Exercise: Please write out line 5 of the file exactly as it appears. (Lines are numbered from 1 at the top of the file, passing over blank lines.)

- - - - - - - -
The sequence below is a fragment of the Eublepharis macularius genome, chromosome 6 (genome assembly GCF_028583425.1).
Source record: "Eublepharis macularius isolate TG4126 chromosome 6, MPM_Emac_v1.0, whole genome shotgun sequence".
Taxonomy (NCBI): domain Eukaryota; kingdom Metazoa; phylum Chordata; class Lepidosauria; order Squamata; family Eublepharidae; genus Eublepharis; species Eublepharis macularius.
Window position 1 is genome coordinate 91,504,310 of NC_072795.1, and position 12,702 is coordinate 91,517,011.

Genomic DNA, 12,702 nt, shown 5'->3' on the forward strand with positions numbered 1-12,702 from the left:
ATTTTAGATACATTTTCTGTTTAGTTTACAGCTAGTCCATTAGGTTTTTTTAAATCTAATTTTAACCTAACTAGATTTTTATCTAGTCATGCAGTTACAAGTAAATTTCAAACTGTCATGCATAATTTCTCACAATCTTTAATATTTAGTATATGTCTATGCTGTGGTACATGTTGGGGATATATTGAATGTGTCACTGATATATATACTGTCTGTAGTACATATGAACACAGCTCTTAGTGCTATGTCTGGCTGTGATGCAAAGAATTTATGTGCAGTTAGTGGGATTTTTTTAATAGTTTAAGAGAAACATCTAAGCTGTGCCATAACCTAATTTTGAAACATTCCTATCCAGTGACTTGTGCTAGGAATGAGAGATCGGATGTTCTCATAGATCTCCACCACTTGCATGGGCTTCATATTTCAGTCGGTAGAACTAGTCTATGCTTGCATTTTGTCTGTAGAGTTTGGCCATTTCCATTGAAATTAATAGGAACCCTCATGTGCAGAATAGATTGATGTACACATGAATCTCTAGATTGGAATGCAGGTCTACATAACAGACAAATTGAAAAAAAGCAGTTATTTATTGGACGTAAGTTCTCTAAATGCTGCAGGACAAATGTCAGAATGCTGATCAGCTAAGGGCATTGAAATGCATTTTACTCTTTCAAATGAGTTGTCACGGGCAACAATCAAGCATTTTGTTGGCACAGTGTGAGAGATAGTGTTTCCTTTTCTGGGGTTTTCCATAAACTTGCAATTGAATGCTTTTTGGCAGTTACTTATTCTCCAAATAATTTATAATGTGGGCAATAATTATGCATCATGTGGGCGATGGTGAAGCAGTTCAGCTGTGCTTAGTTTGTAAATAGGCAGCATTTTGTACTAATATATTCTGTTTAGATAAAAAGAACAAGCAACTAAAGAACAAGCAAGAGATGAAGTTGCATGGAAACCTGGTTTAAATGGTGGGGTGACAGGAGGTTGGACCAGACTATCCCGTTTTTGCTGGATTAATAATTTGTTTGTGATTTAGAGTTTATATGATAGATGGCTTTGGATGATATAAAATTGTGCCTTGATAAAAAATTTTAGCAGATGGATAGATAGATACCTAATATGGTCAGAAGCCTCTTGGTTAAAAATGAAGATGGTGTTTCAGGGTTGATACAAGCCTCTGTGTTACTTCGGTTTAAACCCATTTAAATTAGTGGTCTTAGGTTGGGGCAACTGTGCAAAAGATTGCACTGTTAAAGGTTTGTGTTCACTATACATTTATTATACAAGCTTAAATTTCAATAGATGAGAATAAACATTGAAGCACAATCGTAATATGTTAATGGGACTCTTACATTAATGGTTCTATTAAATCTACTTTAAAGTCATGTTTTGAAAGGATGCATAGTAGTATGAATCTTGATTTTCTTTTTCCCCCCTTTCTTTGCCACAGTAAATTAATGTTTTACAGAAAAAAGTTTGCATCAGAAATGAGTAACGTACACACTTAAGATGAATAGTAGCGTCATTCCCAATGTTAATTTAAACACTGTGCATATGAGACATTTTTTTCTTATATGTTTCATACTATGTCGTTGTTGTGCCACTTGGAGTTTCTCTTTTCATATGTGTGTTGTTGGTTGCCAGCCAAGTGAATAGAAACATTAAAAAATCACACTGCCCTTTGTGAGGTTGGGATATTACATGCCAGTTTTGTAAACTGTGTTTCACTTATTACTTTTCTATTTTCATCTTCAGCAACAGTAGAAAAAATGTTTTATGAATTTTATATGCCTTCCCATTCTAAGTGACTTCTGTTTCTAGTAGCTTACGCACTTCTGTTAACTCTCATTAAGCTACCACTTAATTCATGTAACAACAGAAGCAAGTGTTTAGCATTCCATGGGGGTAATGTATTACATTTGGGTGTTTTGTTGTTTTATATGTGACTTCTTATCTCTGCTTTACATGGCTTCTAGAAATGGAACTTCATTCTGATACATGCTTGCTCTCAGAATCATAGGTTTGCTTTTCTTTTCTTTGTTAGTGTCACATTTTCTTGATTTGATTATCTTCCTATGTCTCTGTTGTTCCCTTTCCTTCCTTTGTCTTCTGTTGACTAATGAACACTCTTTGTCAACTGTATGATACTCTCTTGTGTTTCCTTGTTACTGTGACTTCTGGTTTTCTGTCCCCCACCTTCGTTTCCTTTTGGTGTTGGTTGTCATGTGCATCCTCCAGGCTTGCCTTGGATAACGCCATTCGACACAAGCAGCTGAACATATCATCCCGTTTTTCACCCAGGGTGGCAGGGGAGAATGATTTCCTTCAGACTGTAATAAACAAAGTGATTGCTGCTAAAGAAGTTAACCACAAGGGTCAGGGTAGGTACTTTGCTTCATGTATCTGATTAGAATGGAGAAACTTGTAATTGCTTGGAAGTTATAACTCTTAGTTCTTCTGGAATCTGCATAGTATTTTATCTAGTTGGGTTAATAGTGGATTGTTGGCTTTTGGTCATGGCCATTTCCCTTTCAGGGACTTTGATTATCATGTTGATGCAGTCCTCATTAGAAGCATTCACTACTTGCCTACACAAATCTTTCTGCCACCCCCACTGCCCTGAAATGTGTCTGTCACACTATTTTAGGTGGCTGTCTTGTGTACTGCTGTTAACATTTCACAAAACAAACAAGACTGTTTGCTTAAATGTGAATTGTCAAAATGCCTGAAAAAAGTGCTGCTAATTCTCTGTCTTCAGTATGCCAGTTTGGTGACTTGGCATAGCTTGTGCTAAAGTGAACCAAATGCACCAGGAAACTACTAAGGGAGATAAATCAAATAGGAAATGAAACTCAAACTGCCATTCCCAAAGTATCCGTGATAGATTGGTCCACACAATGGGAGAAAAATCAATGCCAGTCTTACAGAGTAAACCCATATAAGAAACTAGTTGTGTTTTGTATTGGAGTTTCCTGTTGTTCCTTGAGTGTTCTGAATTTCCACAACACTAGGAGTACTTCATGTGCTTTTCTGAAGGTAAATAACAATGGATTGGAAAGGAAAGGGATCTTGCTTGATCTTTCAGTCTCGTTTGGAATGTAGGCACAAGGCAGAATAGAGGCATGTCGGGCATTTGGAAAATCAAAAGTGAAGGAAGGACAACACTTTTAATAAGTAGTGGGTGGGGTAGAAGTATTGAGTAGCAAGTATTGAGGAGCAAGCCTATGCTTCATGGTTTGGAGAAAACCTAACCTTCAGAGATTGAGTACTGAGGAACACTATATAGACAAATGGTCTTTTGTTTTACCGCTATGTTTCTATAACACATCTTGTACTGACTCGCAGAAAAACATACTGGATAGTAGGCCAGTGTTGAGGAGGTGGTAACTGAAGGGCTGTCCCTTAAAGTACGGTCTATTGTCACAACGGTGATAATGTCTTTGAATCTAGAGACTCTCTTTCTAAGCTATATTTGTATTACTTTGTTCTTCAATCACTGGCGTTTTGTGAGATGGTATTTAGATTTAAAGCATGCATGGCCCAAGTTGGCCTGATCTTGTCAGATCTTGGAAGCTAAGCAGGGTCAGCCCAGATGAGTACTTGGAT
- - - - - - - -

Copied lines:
Genomic DNA, 12,702 nt, shown 5'->3' on the forward strand with positions numbered 1-12,702 from the left: